So I got a request from a customer recently to have his three datacentres scanned to discover what devices were actually on the different network segments and then proceed with vulnerability assessment scans of the managed hosts. So far nothing I hadn't encountered before, but this particular CISO was a wizened old guy recently appointed to "shape up" this customers IT-security operations and in a no-nonsense way described exactly how he wanted the results presented.
In addition to the normal asset listings, he wanted the results of the discovery scans presented in a map layout where he could get a "big picture" overview and drill down on specific segments and hosts to get more details. I could see right away how this would be useful to him and that it would certainly benefit other customers if added to my standard documentation procedure for these types of assignements, so I agreed after asking a few follow-up questions to make sure we had our expectations in sync.
Back at the office I started by evaluating the existing "network map generating" scanners I could find. Since Microsoft axed the "network discovery" features of Visio after aquiring it, the current favourite (judging by google results) seems to be SolarWinds' LANsurveyor product that neatly fills the gap, being integrated as a Visio Add-On. The drawback was the legacy of SolarWinds as a network management software vendor heavily into SNMP. Without SNMP-access to routers and switches, the discovery options of LANsurveyor are severely limited. Also, the information gathered on servers was less than impressive and the device icons and network layout looked really crappy. All other options were just as bad or priced out of my range.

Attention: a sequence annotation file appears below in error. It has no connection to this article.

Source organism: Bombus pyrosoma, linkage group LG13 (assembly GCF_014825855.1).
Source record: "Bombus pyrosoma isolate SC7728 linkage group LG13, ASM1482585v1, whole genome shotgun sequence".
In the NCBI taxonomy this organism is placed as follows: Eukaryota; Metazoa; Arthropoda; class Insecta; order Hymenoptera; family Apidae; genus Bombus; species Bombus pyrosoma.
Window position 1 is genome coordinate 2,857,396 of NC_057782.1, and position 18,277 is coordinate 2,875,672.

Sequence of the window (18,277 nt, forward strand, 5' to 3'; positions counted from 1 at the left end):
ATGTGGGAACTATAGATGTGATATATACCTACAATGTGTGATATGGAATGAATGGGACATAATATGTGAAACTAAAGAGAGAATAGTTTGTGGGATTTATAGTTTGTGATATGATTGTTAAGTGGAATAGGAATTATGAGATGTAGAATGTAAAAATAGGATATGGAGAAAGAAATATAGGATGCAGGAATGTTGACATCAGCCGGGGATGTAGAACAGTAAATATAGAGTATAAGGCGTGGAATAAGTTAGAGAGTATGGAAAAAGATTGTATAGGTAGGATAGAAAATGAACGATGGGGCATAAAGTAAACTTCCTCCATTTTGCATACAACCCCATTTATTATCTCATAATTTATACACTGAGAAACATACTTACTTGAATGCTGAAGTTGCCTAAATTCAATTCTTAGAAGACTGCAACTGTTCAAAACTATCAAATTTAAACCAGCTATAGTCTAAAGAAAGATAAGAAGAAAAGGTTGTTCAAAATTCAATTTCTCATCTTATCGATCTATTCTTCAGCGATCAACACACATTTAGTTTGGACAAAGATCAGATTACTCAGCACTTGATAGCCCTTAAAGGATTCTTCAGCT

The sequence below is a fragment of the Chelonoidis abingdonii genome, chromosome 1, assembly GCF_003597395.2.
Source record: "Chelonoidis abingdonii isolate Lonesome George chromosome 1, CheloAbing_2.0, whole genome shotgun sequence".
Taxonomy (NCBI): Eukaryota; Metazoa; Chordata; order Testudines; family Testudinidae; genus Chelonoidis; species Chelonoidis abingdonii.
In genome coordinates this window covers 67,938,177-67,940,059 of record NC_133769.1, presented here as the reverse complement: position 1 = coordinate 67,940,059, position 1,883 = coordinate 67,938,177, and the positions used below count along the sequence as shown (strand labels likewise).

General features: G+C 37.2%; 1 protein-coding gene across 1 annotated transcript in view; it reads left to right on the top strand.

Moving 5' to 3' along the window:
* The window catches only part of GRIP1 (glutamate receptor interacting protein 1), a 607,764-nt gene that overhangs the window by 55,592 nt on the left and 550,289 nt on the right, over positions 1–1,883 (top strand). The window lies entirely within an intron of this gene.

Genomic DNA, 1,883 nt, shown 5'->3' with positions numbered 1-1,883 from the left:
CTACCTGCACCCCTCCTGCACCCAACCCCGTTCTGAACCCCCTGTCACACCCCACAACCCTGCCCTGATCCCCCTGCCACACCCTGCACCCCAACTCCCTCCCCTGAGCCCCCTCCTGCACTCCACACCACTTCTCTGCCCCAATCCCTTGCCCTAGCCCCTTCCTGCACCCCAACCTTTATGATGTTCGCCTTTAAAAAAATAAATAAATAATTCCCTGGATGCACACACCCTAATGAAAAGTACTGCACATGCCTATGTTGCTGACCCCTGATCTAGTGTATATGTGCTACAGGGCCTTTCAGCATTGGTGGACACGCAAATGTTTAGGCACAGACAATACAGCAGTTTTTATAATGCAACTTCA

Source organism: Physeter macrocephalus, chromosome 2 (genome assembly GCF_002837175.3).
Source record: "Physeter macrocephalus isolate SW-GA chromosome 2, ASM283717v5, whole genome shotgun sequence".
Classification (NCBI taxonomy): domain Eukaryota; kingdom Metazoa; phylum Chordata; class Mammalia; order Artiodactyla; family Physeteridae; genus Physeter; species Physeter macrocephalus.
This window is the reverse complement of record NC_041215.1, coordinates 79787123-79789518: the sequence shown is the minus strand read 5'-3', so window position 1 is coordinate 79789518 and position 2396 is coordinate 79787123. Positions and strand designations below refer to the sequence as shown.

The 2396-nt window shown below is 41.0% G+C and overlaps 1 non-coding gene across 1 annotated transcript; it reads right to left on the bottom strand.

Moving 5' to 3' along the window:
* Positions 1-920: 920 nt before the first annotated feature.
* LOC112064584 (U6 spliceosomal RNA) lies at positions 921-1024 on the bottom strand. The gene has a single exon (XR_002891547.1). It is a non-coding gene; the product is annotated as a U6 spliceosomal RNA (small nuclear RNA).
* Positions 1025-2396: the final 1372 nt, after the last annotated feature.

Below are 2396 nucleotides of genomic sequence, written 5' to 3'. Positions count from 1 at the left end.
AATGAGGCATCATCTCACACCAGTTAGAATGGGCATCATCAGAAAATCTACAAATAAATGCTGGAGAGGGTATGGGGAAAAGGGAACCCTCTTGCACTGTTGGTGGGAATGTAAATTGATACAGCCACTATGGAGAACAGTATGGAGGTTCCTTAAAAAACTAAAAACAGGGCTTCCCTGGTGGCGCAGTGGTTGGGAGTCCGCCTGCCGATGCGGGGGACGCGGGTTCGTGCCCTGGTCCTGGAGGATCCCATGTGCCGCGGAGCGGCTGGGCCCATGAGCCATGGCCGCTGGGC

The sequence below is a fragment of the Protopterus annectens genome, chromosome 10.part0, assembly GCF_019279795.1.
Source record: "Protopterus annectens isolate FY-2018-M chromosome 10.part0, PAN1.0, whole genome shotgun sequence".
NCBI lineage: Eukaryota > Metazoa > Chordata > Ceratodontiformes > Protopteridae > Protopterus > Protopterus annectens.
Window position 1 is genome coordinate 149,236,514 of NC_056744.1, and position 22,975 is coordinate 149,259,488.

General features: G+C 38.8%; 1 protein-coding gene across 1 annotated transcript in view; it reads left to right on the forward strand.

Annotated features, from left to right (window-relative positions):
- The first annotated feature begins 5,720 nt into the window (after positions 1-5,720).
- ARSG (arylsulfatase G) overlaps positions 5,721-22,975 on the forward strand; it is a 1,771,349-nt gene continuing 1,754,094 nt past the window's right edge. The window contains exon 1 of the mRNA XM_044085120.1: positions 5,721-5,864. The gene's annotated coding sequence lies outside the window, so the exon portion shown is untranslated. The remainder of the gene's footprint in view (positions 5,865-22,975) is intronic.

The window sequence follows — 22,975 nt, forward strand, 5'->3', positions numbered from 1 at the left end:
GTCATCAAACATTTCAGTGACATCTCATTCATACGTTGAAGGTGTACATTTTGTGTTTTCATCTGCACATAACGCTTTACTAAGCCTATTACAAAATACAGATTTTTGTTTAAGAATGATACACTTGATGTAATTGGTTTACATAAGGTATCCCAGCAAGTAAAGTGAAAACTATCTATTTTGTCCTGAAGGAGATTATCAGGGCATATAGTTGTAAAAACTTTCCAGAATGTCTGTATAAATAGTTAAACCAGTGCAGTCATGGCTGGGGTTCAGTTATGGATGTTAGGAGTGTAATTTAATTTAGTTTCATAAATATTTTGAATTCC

Back to basics, I figured, and set upon searching for Visio scripting options. This looked promising, so I dived in, not knowing the horrors that lie in wait under the slick facade of Visio. Bacically, the Visio backend is a huge spredsheet or collection of spreadsheets. Each item in Visio (Document, Page, Shape, etc.) is described by a "Property Sheet" that looks similar to a simple database or spreadsheet comprised of "Sections" (tables with untyped columns) and "Rows" containing "Cells". To spare you the gory details I'll just say that the loose typing of the cells (due to the API's VBA roots) doesn't jive with C# too well and so it was a bit of a pain to figure out how to get and set the property values.
After a couple of days of bashing away at this (and learning a bit of XPath along the way), I had something that actually drew a "map" of a subnet by connecting an Ethernet shape with Server, Switch, Router, etc. shapes nicely layed out in rows of n shapes. After figuring out how to bypass the VB vs. C# typing issues, getting the properties of each device (Hostname, MACAddress, OStype, Vendor, identified services, etc.) into the "Custom Properties" of each shape was a snap! I still need to figure out how to programmatically add overlay graphics ("Data Graphics") onto the device shapes, but with these manually added it's looking promising.
I'm running this post a bit long so I'll wrap up for now by publishing the first version of the thing to solicit comments, ideas and criticism.
I hope to someday refactor this into something that might be useful in the real world, but that will have to wait until I have a few days of downtime to spend again. 'Til then, the more feedback I get, the more inclined I'll be to actually make somthing of it. "I look forward to your letters..."